The trade war erupting between the world’s two largest economies, China and the United States, may well spell the end of the World Trade Organization. And that is a good thing according to Dani Rodrik, a Harvard professor and author of “Straight Talk on Trade.”
Yes, the world needs a rules-based international system for multilateral trade. But the WTO rules, Rodrik says in an interview, were forged at the height of the “market fundamentalist consensus” during the Reagan-Thatcher era and the following decade. By reaching too far into the sovereignty of nations, it primed the ground for today’s populist reaction.
As Rodrik sees it, the 1990s were “a watershed period where we moved into a different kind of globalization, very different from the previous version in the immediate postwar period. I have called this ‘the push into hyperglobalization.’ In finance, this phenomenon was marked by financial globalization — or the normalization of free capital mobility. In trade, it was the creation of the WTO. Essentially, globalization went from being a means for national economic prosperity to becoming the end — with national domestic priorities having to adjust to globalization’s needs instead of vice versa.”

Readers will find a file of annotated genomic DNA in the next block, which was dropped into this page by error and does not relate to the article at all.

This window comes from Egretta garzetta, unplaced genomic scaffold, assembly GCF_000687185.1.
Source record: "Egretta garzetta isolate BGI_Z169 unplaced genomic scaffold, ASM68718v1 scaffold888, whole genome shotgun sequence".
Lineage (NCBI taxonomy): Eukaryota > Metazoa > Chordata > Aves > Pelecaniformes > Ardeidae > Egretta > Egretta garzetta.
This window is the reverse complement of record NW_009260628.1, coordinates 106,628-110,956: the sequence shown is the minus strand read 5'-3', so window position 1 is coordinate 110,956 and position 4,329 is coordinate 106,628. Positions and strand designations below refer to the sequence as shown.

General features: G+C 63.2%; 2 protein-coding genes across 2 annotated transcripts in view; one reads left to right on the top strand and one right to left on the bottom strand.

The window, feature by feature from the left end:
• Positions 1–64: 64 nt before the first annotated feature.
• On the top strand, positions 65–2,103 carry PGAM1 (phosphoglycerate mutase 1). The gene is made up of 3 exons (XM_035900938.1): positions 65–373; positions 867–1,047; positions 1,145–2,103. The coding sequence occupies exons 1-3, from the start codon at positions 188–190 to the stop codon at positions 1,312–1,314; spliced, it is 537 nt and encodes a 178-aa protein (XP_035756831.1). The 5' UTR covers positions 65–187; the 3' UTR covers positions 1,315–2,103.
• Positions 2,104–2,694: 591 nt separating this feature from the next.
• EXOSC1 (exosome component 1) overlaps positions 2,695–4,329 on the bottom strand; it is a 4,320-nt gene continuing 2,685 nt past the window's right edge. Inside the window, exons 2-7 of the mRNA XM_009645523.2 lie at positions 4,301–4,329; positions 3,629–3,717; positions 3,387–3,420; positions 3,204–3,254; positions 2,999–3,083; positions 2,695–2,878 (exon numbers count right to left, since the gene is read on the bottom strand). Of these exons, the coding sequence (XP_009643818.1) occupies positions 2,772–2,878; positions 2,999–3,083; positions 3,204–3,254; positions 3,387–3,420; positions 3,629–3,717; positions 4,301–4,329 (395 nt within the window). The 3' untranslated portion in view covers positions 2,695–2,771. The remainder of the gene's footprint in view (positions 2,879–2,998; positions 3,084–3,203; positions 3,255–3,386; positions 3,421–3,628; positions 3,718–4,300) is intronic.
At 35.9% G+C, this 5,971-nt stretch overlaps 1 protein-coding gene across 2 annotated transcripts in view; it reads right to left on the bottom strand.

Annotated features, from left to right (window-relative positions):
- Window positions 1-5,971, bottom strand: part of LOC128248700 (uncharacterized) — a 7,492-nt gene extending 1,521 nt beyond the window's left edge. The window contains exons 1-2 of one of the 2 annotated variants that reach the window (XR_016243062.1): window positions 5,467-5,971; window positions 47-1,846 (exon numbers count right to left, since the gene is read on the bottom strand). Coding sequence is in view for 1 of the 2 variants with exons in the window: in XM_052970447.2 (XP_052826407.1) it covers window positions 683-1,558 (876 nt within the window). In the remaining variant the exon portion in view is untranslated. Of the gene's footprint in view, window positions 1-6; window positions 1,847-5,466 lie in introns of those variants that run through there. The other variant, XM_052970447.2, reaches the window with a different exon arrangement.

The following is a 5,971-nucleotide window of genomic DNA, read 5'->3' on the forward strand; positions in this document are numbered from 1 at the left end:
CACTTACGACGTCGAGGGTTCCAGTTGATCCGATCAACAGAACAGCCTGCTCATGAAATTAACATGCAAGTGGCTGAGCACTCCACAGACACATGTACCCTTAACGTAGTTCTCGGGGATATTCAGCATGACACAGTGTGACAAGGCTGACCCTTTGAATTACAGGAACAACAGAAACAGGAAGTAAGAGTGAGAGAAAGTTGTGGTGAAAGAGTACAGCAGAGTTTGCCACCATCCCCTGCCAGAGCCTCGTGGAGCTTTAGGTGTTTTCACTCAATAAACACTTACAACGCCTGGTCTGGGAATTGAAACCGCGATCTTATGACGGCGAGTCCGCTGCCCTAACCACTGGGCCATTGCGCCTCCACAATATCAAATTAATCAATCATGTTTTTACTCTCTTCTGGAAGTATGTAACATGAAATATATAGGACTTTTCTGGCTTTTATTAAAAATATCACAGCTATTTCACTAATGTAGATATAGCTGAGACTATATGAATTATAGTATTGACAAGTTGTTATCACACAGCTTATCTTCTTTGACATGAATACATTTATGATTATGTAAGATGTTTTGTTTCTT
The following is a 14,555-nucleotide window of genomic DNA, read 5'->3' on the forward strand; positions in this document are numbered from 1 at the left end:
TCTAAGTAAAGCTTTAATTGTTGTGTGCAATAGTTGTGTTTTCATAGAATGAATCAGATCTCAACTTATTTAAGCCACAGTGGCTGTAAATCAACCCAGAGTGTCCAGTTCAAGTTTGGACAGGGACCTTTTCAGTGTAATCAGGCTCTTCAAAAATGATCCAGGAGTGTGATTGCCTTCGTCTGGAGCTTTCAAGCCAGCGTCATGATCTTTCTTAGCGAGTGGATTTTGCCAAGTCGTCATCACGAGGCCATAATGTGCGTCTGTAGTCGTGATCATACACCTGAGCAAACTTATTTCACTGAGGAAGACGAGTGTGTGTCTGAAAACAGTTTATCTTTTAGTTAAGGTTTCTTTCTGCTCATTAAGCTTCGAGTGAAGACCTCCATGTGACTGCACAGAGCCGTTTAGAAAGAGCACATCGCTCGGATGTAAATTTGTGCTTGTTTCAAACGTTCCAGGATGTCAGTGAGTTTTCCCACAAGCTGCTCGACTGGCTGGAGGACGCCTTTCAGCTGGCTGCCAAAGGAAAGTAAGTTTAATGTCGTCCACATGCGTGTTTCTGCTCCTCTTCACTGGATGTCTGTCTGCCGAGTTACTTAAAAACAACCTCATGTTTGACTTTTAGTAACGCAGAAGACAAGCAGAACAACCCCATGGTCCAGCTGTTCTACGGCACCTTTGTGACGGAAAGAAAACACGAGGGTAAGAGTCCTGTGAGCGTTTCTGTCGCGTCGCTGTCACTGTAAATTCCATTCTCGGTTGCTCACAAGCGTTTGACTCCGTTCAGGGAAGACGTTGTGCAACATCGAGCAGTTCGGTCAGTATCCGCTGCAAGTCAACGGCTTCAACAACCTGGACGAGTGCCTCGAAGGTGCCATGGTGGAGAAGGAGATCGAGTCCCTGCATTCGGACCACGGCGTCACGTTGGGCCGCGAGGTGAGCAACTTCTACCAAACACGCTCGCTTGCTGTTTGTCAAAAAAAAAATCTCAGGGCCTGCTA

To make globalization work, Rodrik calls for a return to a set of rules akin to the WTO’s predecessor, the General Agreement on Tariffs and Trade. “It was a very thin and unambitious set of rules,” says Rodrik, “and yet it worked extremely well. I think the secret to its success was that the old regime understood you need to provide countries with much greater policy space. A healthy international economy requires healthy domestic economies and policies.”
In Rodrik’s scheme, the “Made in China 2025” industrial policy, aimed at conquering new technologies like artificial intelligence and robotics and targeted by Trump’s trade policy, should not be contested. “I am in favor of allowing countries much greater latitude in the conduct of industrial policies,” he argues. “When they succeed, this is good not only for the countries themselves but also for other nations because it enables economic growth and hence, greater trade opportunities. When they fail, the costs are borne primarily by domestic consumers and taxpayers.”